Smart Ventilation and Smart Air Distribution Reports
Efficiently maintaining a healthy indoor environment is complicated. Automatic control, or “smart ventilation”, is important for meeting a home’s dynamic fresh air requirements while relieving the home occupants’ stress worrying about air quality. Effective distribution of fresh air within a home is essential for ensuring all occupied regions within a home are kept healthy.
Indoor pollutants rapidly change minute-by-minute and from one room to another within a home as occupancy, occupant activity, and wind-driven infiltration vary. For example, one person in a typical bedroom without ventilation increases carbon dioxide from 400ppm (outside air) to the threshold of bad air quality (1000ppm of carbon dioxide) in less than 40 minutes! Light exercise or increased mental stress will cut the time in half. Moderate exercise or physical activity such as cleaning will cut the time in half again. A person’s carbon dioxide and VOC (Volatile Organic Compound) pollutant output varies by a factor of ten from sleeping to vigorous physical activity.
It is a myth that “leaky” homes have good air quality. Air quality in a leaky home blows with the wind. Excess air, outdoor pollutants, and particulates blow into a leaky home during windy days while calm days have insufficient air flow and poor indoor air quality.
Homes with high efficiency HRVs following a fixed (ASHRAE 62.2-2016) ventilation schedule have either too much air flow or too little. Homes with too little ventilation have poor air quality that causes illness, poor health, and degraded cognition and sleep. Homes with too much ventilation use excess energy. Ironically, home’s with excess ventilation are often polluted in occupied rooms.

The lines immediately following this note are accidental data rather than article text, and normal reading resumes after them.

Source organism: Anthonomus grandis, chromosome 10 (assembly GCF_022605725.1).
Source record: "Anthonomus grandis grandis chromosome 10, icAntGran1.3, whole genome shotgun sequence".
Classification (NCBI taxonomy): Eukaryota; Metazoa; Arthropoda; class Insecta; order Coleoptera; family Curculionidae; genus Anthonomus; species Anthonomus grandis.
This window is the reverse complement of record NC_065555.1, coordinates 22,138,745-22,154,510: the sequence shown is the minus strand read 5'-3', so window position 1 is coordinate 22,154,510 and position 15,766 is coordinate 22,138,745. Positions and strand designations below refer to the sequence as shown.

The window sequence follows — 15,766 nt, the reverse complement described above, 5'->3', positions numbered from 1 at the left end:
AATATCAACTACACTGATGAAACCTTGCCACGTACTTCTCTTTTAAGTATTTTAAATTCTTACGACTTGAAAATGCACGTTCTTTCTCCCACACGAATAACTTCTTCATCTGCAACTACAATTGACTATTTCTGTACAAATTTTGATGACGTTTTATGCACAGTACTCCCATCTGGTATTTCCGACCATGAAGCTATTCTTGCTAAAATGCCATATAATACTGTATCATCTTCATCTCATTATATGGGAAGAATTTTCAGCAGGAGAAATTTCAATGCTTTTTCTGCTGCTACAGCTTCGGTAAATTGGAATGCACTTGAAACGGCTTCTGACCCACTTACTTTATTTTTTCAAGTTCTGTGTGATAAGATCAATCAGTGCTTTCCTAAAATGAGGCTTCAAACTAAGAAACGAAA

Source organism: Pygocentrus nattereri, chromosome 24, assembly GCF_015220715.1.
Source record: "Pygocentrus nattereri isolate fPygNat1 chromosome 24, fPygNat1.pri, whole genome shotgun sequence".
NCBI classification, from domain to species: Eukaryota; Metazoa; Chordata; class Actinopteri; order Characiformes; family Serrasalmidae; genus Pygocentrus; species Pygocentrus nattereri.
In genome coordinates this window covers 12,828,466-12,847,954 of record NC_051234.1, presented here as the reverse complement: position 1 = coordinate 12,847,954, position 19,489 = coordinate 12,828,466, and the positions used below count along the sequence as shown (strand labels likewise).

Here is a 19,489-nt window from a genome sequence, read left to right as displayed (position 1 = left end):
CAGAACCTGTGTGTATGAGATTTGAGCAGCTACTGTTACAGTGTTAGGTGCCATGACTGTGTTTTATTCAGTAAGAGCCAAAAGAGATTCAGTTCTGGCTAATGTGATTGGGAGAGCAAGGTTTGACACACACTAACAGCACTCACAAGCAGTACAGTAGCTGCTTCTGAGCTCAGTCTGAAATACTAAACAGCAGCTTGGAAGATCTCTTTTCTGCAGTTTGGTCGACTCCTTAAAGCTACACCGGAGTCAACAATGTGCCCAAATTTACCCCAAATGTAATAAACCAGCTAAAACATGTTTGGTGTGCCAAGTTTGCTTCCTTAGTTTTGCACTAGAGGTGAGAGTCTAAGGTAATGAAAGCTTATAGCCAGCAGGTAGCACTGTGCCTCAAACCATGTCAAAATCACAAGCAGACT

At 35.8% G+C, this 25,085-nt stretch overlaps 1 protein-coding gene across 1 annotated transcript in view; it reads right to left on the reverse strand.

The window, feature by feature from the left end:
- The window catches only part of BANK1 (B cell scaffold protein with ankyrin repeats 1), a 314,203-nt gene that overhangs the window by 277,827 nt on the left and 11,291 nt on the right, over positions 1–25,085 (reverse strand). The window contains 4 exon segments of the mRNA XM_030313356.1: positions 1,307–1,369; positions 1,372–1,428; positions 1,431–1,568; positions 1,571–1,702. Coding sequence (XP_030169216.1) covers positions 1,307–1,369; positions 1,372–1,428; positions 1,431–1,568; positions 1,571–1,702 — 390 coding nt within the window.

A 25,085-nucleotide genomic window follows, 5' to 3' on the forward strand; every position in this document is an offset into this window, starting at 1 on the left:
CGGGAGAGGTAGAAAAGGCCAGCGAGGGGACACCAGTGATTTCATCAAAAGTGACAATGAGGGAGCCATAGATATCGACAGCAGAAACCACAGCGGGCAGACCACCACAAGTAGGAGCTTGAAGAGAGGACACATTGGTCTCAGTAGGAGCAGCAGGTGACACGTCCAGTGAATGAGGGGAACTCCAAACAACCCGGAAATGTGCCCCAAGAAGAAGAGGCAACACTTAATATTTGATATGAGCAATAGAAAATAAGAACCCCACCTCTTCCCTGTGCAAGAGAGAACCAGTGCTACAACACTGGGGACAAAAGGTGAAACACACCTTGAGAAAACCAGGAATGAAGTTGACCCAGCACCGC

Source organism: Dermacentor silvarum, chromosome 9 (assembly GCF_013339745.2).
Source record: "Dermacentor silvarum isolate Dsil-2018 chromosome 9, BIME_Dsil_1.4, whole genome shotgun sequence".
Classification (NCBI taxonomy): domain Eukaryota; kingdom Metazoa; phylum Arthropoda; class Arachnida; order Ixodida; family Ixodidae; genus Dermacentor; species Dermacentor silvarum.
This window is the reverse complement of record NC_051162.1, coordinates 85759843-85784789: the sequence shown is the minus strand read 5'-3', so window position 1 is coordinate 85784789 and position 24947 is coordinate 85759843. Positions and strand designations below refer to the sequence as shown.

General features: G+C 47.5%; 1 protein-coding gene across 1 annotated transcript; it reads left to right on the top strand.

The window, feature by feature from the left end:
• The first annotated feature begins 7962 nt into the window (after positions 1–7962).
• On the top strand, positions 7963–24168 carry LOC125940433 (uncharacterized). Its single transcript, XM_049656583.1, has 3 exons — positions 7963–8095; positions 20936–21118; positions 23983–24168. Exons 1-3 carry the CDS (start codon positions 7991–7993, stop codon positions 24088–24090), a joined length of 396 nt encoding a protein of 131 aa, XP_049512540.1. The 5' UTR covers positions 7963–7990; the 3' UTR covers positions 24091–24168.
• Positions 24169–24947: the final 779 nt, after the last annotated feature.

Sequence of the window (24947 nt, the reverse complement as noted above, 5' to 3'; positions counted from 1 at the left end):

Our two reports examine smart ventilation and smart air distribution with field data and detailed computer simulation modeling. We compare indoor air quality data from real homes with CERV smart ventilation to homes without smart ventilation. We use detailed computer modeling with real winter weather data to demonstrate why today’s average home with average occupancy with smart ventilation requires less energy than the same home with a high efficiency (90%) HRV and scheduled (one-and-done) ventilation.
The two reports can be summarized as follows:
Our Vermod report demonstrates that CERV smart ventilated homes maintain excellent air quality and energy efficiency in homes. The annual energy usage of the study homes averaged 3650kWh per occupant and 9kWh per ft2 in a challenging climate!
The new Smart Ventilation and Smart Air Distribution reports provide analyses and field data to explain how and why the CERV2 smart ventilation system is more effective in maintaining excellent air quality in an energy efficient manner. Read our Preventilation reports linked below, and follow Build Equinox’s continuing developments focused on improving health and well-being in our homes.